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Essays on FinTech and financial markets

Tang, Bo (2022) Essays on FinTech and financial markets. PhD thesis, London School of Economics and Political Science.

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Identification Number: 10.21953/lse.00004562


This thesis contains three essays on FinTech and financial markets. In the first chapter, I study the business models of cryptocurrency exchanges and their implications for token performance and the cryptocurrency exchange industry dynamics. As the most powerful financial intermediaries in cryptocurrency markets, cryptocurrency exchanges play the dual roles of traditional exchanges and underwriters. Based on two novel measures that capture the hidden heterogeneity of cryptocurrency exchanges, I show that 1) tokens listed in exchanges with large trading revenues perform better, and 2) exchange characteristics predict token returns, with stronger effects for exchanges with large trading revenues. A stylized reputation model shows how the interaction between trading and listing explains differences in token performance. I also argue that first-mover advantages lead to a natural concentration in the cryptocurrency exchange industry. In the second chapter (co-authored with Yang You), we find that Bitcoin trading is more active in countries where people express more distrust in others. The paper argues that distrust serves as a fundamental for cryptocurrency valuation by exploring price differences in panel data. We proxy for Bitcoin demand with transitory price deviations— Bitcoin prices in a local currency, converted into dollars, relative to the average worldwide dollar Bitcoin prices. A simple portfolio choice model generates several predictions that we test empirically. Price deviations rise when 1) perceptions of institutional failures grow, 2) crypto-trading frictions increase, and 3) cryptocurrency prices rally. Consistent with the model’s predictions, distrust explains price response heterogeneity: investors in low-trust countries demand more Bitcoins and drive up its price relative to the world dollar price when local institutional quality deteriorates, arbitrage frictions intensify, and risk appetite rises. In the third chapter, I construct a measure which captures the evolution of market beliefs based on option data. By tracking market belief updates over time, I find evidence of excess volatility in expected returns in one-month investment horizons. The evidence is inconsistent with expected returns being a martingale. I find no evidence of excess volatility in six-month investment horizons. Based on the dynamics of market beliefs, I measure uncertainty as the time-series volatility of expected returns. I show evidence of an uncertainty premium.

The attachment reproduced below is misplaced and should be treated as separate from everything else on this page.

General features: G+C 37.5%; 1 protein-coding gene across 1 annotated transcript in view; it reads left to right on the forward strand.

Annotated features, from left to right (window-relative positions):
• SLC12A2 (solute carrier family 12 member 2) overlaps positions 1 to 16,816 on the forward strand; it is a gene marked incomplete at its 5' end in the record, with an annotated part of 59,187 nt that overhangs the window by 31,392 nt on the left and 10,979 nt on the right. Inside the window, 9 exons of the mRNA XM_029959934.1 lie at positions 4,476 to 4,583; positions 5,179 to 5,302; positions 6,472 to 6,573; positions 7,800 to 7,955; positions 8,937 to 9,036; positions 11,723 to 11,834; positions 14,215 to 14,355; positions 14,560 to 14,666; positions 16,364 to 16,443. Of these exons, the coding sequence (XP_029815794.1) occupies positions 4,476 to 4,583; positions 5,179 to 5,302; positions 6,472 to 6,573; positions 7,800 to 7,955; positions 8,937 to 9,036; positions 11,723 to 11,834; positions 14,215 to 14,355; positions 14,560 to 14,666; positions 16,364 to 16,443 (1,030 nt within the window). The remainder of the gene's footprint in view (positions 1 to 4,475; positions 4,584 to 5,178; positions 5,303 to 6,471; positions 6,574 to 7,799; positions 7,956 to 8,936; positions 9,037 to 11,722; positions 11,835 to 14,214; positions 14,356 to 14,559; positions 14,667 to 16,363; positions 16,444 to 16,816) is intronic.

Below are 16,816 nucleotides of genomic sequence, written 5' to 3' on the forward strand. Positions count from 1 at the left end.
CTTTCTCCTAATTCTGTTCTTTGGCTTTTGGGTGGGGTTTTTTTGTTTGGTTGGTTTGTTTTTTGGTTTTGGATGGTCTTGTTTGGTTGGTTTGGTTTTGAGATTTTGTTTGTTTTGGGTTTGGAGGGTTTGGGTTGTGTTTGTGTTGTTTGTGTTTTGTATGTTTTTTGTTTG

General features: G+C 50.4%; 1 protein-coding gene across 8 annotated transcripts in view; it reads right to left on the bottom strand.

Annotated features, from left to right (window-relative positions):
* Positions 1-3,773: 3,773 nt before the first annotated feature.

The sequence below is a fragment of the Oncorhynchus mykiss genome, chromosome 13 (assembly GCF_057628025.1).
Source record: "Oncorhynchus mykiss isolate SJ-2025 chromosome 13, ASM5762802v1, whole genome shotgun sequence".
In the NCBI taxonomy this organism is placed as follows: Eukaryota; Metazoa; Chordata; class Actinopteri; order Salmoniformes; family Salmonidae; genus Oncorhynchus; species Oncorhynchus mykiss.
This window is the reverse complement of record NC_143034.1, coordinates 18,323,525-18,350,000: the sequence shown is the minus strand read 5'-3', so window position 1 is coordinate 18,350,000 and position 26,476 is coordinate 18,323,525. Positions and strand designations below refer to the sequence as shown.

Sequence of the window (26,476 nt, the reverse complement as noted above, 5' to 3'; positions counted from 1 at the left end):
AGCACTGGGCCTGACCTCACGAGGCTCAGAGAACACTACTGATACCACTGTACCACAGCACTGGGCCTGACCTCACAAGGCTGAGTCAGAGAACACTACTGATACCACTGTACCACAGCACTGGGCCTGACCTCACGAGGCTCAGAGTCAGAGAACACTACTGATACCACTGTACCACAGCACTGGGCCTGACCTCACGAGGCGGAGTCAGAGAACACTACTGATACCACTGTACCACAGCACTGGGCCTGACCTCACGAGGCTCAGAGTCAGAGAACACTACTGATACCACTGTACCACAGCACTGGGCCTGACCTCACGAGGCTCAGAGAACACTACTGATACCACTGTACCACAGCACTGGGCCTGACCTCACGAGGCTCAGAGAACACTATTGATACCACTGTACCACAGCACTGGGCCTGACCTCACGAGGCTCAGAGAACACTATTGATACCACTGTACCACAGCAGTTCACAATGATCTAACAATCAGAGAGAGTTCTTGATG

Item Type: Thesis (PhD)
Additional Information: © 2022 Bo Tang
Library of Congress subject classification: H Social Sciences > HG Finance
Sets: Departments > Finance
Supervisor: Ferreira, Daniel

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